Azaleas and Rhododendron showing examples of senescence in October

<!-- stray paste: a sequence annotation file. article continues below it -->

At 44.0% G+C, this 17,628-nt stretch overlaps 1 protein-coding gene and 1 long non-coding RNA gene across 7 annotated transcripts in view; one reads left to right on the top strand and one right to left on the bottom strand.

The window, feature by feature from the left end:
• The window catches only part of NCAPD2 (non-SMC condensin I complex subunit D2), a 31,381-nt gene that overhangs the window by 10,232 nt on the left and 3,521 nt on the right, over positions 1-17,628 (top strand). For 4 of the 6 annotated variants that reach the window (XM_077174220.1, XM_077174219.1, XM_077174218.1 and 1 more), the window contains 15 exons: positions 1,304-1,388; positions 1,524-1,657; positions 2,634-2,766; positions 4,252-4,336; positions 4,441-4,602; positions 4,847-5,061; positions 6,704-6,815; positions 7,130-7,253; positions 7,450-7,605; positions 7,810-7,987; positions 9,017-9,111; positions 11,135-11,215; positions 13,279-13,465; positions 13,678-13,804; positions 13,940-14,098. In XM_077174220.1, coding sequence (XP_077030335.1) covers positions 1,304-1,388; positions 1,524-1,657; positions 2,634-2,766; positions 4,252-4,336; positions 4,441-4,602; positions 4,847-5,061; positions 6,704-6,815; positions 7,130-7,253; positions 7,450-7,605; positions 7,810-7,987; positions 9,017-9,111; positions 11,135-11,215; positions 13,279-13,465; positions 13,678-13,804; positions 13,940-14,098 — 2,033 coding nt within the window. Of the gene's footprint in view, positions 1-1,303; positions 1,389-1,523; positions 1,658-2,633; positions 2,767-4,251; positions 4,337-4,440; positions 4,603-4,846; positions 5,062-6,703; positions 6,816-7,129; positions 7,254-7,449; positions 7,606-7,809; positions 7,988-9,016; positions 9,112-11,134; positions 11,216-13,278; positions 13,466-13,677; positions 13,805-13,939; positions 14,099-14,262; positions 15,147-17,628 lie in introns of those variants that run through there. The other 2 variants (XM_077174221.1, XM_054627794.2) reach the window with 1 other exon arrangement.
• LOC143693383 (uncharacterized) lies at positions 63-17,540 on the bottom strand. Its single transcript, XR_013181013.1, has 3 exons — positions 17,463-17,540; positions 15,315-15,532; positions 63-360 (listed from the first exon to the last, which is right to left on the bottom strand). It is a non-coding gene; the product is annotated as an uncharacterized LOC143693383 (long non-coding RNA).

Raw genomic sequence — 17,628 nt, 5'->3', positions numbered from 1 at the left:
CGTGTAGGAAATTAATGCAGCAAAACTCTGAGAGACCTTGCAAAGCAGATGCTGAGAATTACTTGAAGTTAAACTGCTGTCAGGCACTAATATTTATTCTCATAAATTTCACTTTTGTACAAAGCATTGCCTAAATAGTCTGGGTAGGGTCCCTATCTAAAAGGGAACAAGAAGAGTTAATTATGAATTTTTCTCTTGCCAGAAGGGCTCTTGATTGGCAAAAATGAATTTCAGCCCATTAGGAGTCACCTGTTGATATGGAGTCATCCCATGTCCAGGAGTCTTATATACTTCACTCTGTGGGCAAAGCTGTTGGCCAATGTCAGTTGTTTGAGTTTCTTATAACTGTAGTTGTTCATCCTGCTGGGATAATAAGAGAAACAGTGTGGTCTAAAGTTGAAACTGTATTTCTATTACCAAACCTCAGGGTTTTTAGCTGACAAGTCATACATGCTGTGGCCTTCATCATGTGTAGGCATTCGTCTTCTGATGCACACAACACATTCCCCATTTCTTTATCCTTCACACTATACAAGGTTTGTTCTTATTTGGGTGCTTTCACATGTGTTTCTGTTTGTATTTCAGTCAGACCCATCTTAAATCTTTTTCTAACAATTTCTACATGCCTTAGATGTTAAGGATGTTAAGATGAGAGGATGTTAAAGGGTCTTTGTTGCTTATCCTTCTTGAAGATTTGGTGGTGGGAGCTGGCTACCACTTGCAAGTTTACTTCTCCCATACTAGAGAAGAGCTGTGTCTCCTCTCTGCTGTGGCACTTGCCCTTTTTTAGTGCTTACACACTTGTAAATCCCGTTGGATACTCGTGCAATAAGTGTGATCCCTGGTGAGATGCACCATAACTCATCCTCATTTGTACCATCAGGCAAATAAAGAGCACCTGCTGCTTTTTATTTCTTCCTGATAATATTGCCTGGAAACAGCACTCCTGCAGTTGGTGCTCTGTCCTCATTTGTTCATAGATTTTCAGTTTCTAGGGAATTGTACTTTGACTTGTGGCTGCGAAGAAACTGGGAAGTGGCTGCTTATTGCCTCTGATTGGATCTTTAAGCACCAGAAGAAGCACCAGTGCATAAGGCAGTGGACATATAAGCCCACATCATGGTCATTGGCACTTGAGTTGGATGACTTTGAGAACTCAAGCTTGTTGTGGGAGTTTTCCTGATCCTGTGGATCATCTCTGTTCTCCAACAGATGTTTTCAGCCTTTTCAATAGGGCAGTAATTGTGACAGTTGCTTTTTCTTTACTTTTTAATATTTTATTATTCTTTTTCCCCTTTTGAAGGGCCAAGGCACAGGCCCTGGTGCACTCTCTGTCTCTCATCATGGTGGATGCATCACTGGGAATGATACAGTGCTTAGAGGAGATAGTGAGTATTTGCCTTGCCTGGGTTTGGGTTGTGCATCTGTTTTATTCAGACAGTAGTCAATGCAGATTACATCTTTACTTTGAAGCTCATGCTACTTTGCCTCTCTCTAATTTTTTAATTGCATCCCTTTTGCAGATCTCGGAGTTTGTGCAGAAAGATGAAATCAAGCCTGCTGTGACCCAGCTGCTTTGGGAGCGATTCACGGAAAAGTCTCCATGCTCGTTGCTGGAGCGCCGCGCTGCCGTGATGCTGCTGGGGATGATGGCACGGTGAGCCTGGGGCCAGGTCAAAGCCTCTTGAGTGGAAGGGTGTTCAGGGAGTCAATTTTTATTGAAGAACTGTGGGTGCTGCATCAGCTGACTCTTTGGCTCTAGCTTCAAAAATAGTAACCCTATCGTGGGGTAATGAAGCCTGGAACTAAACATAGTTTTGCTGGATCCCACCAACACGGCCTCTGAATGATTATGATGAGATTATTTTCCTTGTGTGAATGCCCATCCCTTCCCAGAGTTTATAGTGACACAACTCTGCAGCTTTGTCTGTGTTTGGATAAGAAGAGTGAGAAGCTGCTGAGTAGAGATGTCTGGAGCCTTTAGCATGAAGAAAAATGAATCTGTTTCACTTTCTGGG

As temperatures start to drop in October, many evergreens begin to change color on the inside of the plant. Pines, arborvitea, spruce and many other needled coniferous plants turn yellow. Many broadleaf plants like pieris, rhododendron, azalea, and ilex among others also turn a bright yellow. Some rhododendron and azaleas turn red. This coloring can develop at an alarming rate. The term for this natural condition is "senescence". This is also the process that causes deciduous plants to color in the fall. Leaf senescence is also a way to to get rid of old and less efficient leaves in both deciduous and evergreen plants. It is also a chance for the plants to prepare itself for winter and recycle some of it's nutrients in the form of leaves that will drop and break down into nitrogen and phosphorous, etc. While it can be scary seeing the leaves change on these plants, there is no need to do anything and the natural process will stop on its own. Once it has stopped, wind, heavy rain, or even a physical brushing of the yellow growth, can knock the colored leaves off. That showed be the end of this process and further change until the next fall.